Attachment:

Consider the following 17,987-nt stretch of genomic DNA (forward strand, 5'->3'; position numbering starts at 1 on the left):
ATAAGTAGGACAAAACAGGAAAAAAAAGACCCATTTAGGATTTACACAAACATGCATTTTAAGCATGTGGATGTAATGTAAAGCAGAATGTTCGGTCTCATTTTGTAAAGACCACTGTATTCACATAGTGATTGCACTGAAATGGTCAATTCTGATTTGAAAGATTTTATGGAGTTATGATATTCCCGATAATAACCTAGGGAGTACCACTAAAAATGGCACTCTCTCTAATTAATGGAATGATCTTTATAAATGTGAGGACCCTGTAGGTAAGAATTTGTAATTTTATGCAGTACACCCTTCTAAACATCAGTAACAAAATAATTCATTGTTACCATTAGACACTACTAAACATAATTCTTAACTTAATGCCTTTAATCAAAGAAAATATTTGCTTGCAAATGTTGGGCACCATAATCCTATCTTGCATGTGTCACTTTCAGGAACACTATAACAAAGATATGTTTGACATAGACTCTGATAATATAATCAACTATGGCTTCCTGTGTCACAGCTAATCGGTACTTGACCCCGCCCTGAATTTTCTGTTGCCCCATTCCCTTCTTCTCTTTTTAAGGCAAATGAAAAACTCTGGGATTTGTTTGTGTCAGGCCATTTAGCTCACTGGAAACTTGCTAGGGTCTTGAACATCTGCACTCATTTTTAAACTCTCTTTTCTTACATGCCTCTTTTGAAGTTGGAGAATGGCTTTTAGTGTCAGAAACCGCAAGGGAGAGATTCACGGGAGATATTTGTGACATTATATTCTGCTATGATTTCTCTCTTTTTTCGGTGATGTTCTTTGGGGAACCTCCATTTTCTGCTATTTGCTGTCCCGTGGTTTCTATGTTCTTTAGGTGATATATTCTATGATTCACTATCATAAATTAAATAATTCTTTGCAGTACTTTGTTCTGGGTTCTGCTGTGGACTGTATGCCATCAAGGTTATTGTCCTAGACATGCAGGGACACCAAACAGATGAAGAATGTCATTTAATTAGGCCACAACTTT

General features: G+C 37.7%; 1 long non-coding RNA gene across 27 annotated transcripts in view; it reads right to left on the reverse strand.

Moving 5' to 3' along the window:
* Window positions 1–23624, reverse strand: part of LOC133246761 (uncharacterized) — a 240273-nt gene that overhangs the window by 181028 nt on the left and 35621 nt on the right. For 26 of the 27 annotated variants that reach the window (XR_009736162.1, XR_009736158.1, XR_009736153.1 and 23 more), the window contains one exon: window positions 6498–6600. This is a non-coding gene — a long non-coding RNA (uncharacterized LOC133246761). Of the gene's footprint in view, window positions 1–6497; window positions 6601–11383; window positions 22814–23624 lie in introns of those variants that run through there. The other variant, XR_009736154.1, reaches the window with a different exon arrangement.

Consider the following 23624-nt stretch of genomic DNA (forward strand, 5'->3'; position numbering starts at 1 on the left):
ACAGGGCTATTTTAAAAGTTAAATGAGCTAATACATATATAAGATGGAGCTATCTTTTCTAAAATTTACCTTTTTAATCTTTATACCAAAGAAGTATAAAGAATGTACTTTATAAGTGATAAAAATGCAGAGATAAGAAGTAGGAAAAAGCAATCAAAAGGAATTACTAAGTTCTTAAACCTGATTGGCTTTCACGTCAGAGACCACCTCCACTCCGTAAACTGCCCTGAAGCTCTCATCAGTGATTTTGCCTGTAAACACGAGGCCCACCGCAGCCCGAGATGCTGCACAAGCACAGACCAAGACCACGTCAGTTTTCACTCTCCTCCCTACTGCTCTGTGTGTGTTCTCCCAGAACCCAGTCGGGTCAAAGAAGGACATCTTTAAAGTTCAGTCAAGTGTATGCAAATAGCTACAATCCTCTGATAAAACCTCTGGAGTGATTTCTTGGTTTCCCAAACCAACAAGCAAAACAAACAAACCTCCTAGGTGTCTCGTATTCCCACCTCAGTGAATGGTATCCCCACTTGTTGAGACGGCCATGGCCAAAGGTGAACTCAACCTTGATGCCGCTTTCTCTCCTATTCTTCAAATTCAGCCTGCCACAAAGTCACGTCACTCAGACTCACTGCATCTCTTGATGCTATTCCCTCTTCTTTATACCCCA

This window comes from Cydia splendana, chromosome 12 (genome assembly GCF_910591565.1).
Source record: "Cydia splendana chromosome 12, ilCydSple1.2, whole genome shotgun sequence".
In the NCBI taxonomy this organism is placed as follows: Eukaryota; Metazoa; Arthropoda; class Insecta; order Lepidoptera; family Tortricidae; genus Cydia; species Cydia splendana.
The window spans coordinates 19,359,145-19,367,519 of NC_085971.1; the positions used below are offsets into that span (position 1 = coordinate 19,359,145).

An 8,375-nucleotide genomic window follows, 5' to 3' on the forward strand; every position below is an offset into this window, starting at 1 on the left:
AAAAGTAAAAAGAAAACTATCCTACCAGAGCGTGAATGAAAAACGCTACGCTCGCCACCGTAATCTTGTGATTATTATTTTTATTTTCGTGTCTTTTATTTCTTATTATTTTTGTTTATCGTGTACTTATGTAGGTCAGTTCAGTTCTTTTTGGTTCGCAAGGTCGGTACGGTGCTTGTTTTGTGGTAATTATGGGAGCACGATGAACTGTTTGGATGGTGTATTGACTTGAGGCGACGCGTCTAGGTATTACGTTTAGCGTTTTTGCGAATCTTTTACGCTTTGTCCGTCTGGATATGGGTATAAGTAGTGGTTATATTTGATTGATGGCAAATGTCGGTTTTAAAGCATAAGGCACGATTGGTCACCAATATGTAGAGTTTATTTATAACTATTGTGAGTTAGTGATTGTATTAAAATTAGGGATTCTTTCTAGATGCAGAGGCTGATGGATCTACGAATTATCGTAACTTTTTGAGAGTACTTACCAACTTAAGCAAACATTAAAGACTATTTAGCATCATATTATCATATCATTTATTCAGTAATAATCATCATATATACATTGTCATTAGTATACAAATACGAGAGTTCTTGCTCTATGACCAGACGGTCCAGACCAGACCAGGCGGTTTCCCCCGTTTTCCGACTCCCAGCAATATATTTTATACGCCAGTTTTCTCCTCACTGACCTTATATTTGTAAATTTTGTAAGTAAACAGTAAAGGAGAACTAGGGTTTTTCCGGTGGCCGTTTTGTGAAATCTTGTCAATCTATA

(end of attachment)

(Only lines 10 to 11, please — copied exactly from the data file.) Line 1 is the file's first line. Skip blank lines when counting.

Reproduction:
In the NCBI taxonomy this organism is placed as follows: Eukaryota; Metazoa; Arthropoda; class Insecta; order Lepidoptera; family Tortricidae; genus Cydia; species Cydia splendana.
The window spans coordinates 19,359,145-19,367,519 of NC_085971.1; the positions used below are offsets into that span (position 1 = coordinate 19,359,145).